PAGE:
Philippines Leader Admits Mistake, Fends off Resignation Demands

July 7, 2008 - 7:16 PM

(CNSNews.com) - A political crisis battering the Philippines deepened Monday when President Gloria Arroyo admitted a "lapse of judgment" in making an inappropriate phone call to an electoral commissioner during last year's election.

In a televised address to the nation, Arroyo denied accusations that she had sought to rig the result of the election, in which she beat movie star Fernando Poe by more than a million votes.

"I was anxious to protect my votes and during that time had conversations with many people, including a Comelec [Commission on Elections] official," Arroyo said.

"My intent was not to influence the outcome of the election and it did not," she said, noting that at the time of the conversation the votes already had been counted.

Her statement came after three weeks of growing public pressure sparked by political opponents' release of a tape recording of a phone conversation apparently between Arroyo and a commission member.

The president said she took full responsibility for the "lapse of judgment" and added that she wanted to "close this chapter and move on with the business of governing."

"I will redouble my efforts to serve you and regain your trust."

The episode has triggered new resignation demands, on top of earlier ones prompted by allegations that two members of her family, both lawmakers, had benefited from an illegal gambling racket.

Arroyo's popularity has plummeted over the gambling allegations, a large budget deficit and an unpopular move to introduce a new value-added tax.

The Social Weather Stations polling firm released a survey indicating that 59 percent of the population was unhappy with the president's performance and 26 percent satisfied. It was the lowest rating for a leader since 1986, when former president Ferdinand Marcos was overthrown by the Philippines' first "people's power" revolt.

This week a lawyer filed an impeachment application with the House of Representatives, accusing Arroyo of "betrayal of public trust" -- an impeachable offense. The complaint would need congressional backing to move ahead, but Justice Secretary Raul Gonzalez already has said it has no legal basis.

In a country where several leaders have been brought down by popular protests and where more than a dozen military mutinies have occurred since 1986, the crisis has given rise to speculation that another coup could be imminent.

Amid corruption charges against several senior army officers and a flurry of coup plot rumor, Arroyo last week named a new armed forces chief.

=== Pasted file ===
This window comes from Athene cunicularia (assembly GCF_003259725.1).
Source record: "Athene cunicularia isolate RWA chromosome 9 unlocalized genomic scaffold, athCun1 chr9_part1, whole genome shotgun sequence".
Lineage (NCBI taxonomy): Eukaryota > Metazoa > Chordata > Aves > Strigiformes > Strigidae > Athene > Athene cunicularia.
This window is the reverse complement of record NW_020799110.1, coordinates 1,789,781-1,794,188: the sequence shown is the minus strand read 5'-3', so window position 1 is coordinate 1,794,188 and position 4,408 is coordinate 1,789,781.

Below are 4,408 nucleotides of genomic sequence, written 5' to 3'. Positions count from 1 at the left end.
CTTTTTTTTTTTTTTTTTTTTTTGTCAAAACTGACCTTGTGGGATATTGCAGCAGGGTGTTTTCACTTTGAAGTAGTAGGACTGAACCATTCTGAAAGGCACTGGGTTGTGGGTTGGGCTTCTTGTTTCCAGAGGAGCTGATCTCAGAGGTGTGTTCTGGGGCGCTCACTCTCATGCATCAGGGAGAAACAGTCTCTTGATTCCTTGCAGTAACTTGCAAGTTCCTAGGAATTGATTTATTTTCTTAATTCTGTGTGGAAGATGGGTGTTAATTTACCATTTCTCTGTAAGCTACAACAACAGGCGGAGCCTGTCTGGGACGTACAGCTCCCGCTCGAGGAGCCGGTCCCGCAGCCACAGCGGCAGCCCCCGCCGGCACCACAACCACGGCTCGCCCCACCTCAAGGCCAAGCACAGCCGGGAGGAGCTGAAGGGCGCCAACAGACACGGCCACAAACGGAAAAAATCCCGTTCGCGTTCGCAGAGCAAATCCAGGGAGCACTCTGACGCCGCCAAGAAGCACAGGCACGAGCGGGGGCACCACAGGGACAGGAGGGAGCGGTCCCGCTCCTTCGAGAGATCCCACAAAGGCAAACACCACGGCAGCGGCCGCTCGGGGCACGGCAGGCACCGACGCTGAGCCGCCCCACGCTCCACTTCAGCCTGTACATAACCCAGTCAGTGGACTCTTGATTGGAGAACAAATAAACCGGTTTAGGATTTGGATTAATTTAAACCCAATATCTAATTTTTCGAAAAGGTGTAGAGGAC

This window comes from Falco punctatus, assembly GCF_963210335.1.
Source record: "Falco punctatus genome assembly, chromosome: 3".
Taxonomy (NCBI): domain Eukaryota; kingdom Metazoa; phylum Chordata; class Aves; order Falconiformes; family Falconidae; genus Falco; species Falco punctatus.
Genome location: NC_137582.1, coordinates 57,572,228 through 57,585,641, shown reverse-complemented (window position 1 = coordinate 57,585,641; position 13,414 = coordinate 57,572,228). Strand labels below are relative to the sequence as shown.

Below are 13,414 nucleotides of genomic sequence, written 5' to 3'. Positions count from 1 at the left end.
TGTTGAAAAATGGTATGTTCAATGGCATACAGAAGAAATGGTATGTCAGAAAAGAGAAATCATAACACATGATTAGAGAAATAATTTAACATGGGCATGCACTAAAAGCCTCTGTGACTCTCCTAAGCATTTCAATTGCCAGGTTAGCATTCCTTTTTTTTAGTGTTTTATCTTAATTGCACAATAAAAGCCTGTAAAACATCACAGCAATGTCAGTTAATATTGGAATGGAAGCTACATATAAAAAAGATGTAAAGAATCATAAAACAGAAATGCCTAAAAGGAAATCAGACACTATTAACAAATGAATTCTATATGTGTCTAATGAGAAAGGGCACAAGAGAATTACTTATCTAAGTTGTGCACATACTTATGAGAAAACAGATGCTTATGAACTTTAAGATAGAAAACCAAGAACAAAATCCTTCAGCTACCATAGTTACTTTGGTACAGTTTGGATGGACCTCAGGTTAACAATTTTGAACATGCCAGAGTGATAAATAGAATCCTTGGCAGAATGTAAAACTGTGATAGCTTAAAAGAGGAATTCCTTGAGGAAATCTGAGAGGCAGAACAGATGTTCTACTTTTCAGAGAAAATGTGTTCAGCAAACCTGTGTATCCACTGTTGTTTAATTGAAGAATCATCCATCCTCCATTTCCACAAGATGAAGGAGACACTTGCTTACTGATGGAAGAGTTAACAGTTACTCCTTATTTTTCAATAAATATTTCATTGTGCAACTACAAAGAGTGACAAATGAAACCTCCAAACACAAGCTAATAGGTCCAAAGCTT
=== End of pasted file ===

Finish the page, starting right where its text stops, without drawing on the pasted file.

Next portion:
Joseph Estrada, Arroyo's predecessor as president, survived an impeachment trial but was ousted in a 2001 military-backed revolt -- known as "people's power 2" -- and later encouraged his close friend, Poe, to run against Arroyo in last year's election.

Poe afterwards claimed election fraud, but he died last December after suffering a stroke.

Estrada on Monday added his voice to those calling for Arroyo to face the consequences of her actions, saying she should be forced to answer in court. He also called for the full recording of the secretly-recorded phone conversation to be made available.

Other early indications of political reaction to Arroyo's admission also suggest that her difficulties are not over.

One of the failed candidates in the 2004 elections, Senator Panfilo Lacson, said he had listened to the tape recording and it was obvious the intention was to cheat. He said Arroyo should resign.

Another opposition lawmaker, Senate minority leader Aquilino Pimentel, accused Arroyo of "telling half truths," saying in a television interview her actions constituted a" betrayal of public trust."

Others supported her, however, among them Senator Miriam Santiago, a former judge, who said in a statement there was no basis for Arroyo's resignation or impeachment.

Senate president Franklin Drilon praised Arroyo's "courage and humility" and urged her to continue her program of economic reform.

Drilon is third in line for the presidency, after Vice President Noli de Castro.

Congress is holding public hearings on the tape recording, and separately, on the alleged gambling issue.

The Philippines is a key Southeast Asian ally in the U.S.-led war against Islamist terror, and American forces have trained Filipino soldiers fighting Muslim terrorists in the southern Mindanao region.

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